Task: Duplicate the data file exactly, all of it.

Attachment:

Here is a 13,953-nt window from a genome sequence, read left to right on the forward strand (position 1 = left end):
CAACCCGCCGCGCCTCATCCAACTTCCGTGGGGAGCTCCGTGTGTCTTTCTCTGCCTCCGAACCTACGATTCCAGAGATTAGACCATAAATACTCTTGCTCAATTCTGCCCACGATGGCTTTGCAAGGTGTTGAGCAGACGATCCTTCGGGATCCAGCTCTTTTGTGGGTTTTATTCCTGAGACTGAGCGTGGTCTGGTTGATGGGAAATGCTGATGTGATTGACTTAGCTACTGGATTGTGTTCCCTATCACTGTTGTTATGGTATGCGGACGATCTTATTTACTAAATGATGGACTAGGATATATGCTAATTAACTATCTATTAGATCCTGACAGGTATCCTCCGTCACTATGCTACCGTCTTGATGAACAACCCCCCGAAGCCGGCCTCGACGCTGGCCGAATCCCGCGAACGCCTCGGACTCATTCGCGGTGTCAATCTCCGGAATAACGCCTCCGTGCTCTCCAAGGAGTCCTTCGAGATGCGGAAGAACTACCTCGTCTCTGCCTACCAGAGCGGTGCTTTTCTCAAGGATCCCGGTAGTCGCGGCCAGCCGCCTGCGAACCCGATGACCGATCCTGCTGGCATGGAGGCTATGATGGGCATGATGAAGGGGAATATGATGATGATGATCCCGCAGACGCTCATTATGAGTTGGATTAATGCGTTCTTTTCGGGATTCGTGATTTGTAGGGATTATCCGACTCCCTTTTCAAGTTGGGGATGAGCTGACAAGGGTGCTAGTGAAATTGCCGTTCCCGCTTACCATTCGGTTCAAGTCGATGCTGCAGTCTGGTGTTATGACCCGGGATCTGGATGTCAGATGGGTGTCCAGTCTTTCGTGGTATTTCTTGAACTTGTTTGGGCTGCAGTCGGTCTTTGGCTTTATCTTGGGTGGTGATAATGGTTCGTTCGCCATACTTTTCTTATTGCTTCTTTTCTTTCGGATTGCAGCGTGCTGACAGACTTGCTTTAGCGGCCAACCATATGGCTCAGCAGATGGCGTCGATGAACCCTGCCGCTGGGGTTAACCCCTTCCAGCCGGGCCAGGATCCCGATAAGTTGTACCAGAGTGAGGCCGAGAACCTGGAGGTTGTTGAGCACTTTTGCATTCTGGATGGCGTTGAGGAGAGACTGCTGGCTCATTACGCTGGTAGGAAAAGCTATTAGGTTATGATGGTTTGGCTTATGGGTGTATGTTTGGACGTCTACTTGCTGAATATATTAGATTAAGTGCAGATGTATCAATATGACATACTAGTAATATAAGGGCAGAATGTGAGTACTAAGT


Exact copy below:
Here is a 13,953-nt window from a genome sequence, read left to right on the forward strand (position 1 = left end):
CAACCCGCCGCGCCTCATCCAACTTCCGTGGGGAGCTCCGTGTGTCTTTCTCTGCCTCCGAACCTACGATTCCAGAGATTAGACCATAAATACTCTTGCTCAATTCTGCCCACGATGGCTTTGCAAGGTGTTGAGCAGACGATCCTTCGGGATCCAGCTCTTTTGTGGGTTTTATTCCTGAGACTGAGCGTGGTCTGGTTGATGGGAAATGCTGATGTGATTGACTTAGCTACTGGATTGTGTTCCCTATCACTGTTGTTATGGTATGCGGACGATCTTATTTACTAAATGATGGACTAGGATATATGCTAATTAACTATCTATTAGATCCTGACAGGTATCCTCCGTCACTATGCTACCGTCTTGATGAACAACCCCCCGAAGCCGGCCTCGACGCTGGCCGAATCCCGCGAACGCCTCGGACTCATTCGCGGTGTCAATCTCCGGAATAACGCCTCCGTGCTCTCCAAGGAGTCCTTCGAGATGCGGAAGAACTACCTCGTCTCTGCCTACCAGAGCGGTGCTTTTCTCAAGGATCCCGGTAGTCGCGGCCAGCCGCCTGCGAACCCGATGACCGATCCTGCTGGCATGGAGGCTATGATGGGCATGATGAAGGGGAATATGATGATGATGATCCCGCAGACGCTCATTATGAGTTGGATTAATGCGTTCTTTTCGGGATTCGTGATTTGTAGGGATTATCCGACTCCCTTTTCAAGTTGGGGATGAGCTGACAAGGGTGCTAGTGAAATTGCCGTTCCCGCTTACCATTCGGTTCAAGTCGATGCTGCAGTCTGGTGTTATGACCCGGGATCTGGATGTCAGATGGGTGTCCAGTCTTTCGTGGTATTTCTTGAACTTGTTTGGGCTGCAGTCGGTCTTTGGCTTTATCTTGGGTGGTGATAATGGTTCGTTCGCCATACTTTTCTTATTGCTTCTTTTCTTTCGGATTGCAGCGTGCTGACAGACTTGCTTTAGCGGCCAACCATATGGCTCAGCAGATGGCGTCGATGAACCCTGCCGCTGGGGTTAACCCCTTCCAGCCGGGCCAGGATCCCGATAAGTTGTACCAGAGTGAGGCCGAGAACCTGGAGGTTGTTGAGCACTTTTGCATTCTGGATGGCGTTGAGGAGAGACTGCTGGCTCATTACGCTGGTAGGAAAAGCTATTAGGTTATGATGGTTTGGCTTATGGGTGTATGTTTGGACGTCTACTTGCTGAATATATTAGATTAAGTGCAGATGTATCAATATGACATACTAGTAATATAAGGGCAGAATGTGAGTACTAAGT